I’m addicted to learning, so I’m certain there will be more in my future
In honor of International Women’s Day, the International Society of Arboriculture (ISA) is sharing stories about women in the arboriculture profession throughout the month of March to honor their contributions to the industry.
Becoming an arborist was not Alex Julius’ first career choice. Instead she wanted to be a tiger veterinarian. It wasn’t until she was in her sophomore year of college when she got the idea.
“It took me one year of college to realize that being a tiger veterinarian was not a realistic goal for me,” Julius said. “Too much paperwork. Not enough tigers. I switched gears and changed majors to architecture. While registering for classes, I couldn’t get into an architecture studio course, so my advisor put me in landscape architecture and recommended I take a horticulture class to complement the studio.”
While she attended college, Julius participated in a work study program teaching rock climbing. One day, she was asked if she wanted to be the campus arborist’s assistant as another work study job.
“At that point, what that meant was keeping college students out of drop zones and gathering brush,” she said. “But with time, it evolved into climbing some of the smaller campus trees, and eventually some of the more mature trees that were in the original Frederick Law Olmstead design. The campus arborist, John Berryhill, was a huge support for me and taught me that climbing trees was an actual career choice.”
That same year, Julius attended the New England Chapter ISA Tree Climbing Competition (TCC) that was happening nearby her university.
“I had never experienced such a competitive group of people who cheer and support their own competition,” she said. “The network of amazing people sealed the deal for me.”
Julius earned a Bachelor of Arts degree in Architecture and Urbanism from Smith College in Northampton, Mass., and a Master’s of Science in Arboriculture and Urban Forestry from the University of Massachusetts, Amherst. She also earned a graduate certificate in Instructional Design from the University of Wisconsin.
“I’m addicted to learning, so I’m certain there will be more in my future,” she said.
Julius is an ISA Board Certified Master Arborist®, and she holds the Tree Worker Climber Specialist®, the Municipal Specialist® and Tree Worker Aerial Lift® credentials and the Tree Risk Assessment Qualification. Julius also works as an employee development and safety training specialist for the Davey Tree Expert Company.
Julius’ career has been accompanied by many accomplishments. Recently she co-authored her first book with Sharon Lilly—Tree Climbers’ Guide, 4th edition.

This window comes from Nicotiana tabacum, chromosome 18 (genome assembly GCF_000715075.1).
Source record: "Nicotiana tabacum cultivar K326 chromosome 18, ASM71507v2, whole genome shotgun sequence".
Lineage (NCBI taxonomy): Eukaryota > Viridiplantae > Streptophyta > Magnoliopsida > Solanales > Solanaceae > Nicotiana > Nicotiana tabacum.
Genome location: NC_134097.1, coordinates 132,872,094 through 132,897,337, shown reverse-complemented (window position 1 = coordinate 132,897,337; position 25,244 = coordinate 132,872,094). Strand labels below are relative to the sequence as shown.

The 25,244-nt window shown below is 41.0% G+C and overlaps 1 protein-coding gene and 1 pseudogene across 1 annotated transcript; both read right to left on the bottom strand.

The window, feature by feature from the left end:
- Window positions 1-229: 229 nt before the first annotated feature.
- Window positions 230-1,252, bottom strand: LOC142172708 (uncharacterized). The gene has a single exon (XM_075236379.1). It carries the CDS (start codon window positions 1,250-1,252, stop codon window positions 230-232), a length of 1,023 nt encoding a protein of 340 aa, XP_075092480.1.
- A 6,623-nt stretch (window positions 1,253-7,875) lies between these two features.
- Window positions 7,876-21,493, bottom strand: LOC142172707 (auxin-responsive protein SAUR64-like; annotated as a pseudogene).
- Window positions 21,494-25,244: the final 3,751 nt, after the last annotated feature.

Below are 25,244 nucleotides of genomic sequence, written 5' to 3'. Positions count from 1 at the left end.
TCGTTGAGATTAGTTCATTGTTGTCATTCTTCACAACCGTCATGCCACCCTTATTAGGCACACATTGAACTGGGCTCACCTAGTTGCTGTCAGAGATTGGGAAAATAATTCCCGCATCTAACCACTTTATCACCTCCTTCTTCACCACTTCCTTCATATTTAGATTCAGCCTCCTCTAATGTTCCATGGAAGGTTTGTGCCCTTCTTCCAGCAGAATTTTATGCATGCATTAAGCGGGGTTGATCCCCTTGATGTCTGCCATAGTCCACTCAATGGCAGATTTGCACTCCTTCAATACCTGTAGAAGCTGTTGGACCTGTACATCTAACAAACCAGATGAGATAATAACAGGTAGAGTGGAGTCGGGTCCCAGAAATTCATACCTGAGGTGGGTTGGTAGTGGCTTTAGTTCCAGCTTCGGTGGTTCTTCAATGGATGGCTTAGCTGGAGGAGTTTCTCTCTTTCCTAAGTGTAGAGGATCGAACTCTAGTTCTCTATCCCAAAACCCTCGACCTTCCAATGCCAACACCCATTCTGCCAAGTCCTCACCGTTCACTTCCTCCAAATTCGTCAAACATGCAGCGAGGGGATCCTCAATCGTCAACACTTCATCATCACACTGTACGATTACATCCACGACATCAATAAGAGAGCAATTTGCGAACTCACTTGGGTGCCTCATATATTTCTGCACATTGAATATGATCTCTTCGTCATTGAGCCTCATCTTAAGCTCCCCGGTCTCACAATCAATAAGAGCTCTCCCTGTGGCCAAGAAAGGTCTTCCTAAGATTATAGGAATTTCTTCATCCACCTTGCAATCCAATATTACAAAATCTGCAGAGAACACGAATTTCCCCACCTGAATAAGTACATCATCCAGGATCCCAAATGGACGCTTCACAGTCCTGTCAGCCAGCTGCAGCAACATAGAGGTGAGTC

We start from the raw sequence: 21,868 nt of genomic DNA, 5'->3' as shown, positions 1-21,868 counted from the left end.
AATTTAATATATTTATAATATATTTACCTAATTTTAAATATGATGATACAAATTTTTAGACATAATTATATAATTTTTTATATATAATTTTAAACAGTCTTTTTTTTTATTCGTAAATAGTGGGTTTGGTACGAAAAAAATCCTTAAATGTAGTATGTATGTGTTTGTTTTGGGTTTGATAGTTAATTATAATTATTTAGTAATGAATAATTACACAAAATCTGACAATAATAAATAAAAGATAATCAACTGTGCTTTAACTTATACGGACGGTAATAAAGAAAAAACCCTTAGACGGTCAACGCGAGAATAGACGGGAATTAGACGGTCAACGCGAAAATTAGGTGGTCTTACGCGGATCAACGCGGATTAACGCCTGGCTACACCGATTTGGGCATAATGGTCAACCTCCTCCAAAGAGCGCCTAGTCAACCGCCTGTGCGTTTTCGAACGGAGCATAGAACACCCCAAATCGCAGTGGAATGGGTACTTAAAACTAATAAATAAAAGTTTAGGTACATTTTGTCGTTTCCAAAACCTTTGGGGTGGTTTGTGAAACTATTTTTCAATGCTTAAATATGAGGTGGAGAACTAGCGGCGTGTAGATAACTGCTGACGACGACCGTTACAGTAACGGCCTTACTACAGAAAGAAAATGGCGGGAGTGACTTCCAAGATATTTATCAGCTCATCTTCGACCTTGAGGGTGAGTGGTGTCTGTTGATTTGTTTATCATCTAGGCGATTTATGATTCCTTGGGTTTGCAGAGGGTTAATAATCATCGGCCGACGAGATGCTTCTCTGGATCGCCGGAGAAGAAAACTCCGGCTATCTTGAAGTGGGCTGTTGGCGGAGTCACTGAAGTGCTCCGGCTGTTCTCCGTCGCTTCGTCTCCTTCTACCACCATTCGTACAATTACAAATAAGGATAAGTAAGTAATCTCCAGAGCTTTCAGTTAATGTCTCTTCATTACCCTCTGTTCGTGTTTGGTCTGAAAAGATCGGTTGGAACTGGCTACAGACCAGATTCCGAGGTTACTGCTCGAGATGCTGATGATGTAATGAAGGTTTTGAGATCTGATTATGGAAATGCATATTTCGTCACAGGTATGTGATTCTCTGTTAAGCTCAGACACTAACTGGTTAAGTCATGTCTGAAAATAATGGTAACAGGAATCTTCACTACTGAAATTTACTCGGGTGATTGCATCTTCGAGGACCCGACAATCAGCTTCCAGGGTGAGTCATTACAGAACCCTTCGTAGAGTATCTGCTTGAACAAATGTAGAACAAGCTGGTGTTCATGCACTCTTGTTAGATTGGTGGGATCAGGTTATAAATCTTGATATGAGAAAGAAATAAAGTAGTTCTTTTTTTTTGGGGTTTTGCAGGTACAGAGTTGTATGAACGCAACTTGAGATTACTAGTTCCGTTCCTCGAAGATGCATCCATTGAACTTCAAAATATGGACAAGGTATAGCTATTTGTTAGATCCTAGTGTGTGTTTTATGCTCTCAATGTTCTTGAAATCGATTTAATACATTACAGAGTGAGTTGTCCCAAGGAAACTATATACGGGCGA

“I’m proud to have written a book,” she said. “It takes discipline to sit down and write, especially when it’s beautiful outside. But I’ve seen what an impact Sharon’s books have had on the industry, including my own career. I wanted to be part of that legacy and also help others as they start in their climbing career. That’s what I told myself while I was sitting and writing.”
Julius said her goal for her career is to make an impact on the industry that would save lives. Although she is uncertain of what that impact will be this early in her career, she said she aspires to work on patents, write more and build safety programs.
At this point in her career, however, Julius said she is most proud of working on the ANSI Z133 safety standard.
“Even though I’m not on the committee, I have the distinct privilege of listening to the brain power that is in that room (now a virtual room), and learn from their shared expertise,” she said. “The task group work is very rewarding, and I know will help save lives.”
Additionally, Julius is very involved in the tree climbing community. She attended the Women’s Tree Climbing Workshop held at the Arnold Arboretum. As one of the instructors, Julius helped women find their own power and build confidence, not just in climbing, but in life as well she said.
Julius also competed in several International Tree Climbing Championships (ITCC). “Often in my career, when I’ve been one of few women climbing, I felt when I get in a tree I was representing a whole gender,” she said. “That’s a big burden and I’d often find myself opting out of climbing so as to not let down the women of the world or prove others right. Well, that’s not a way to go through life. Competing at ITCC has allowed me to forget about that pressure. There are tons of amazingly skilled women who compete at ITCC, and I can just relax and watch in awe of their abilities. They push me to do better and continue to inspire me. Also, as a competitive person, it has been humbling to get used to losing, which I’m totally fine with now. As many of the competitors know, for the most part, it’s not about winning anyway.”
However, it is not the jobs that made the difference in Julius’ career, but rather the people she’s encountered along the journey.
“When I initially wanted to be a tiger vet, I thought I was going to be spending lots of time with tigers,” she said. “Then in tree care, I thought I’d be able to spend most of my time with trees. As an introvert, both of these seemed appealing. The reality is it’s the people that make tree care amazing. So as much as I may have tried in the beginning of my career to find ways to work alone, the people are really what make arboriculture great. Get out there, meet new people, and be your unique self!”
To learn more about women making an impact in the arboriculture industry, visit the ISA website.
Check out the other Women in Arboriculture profiles.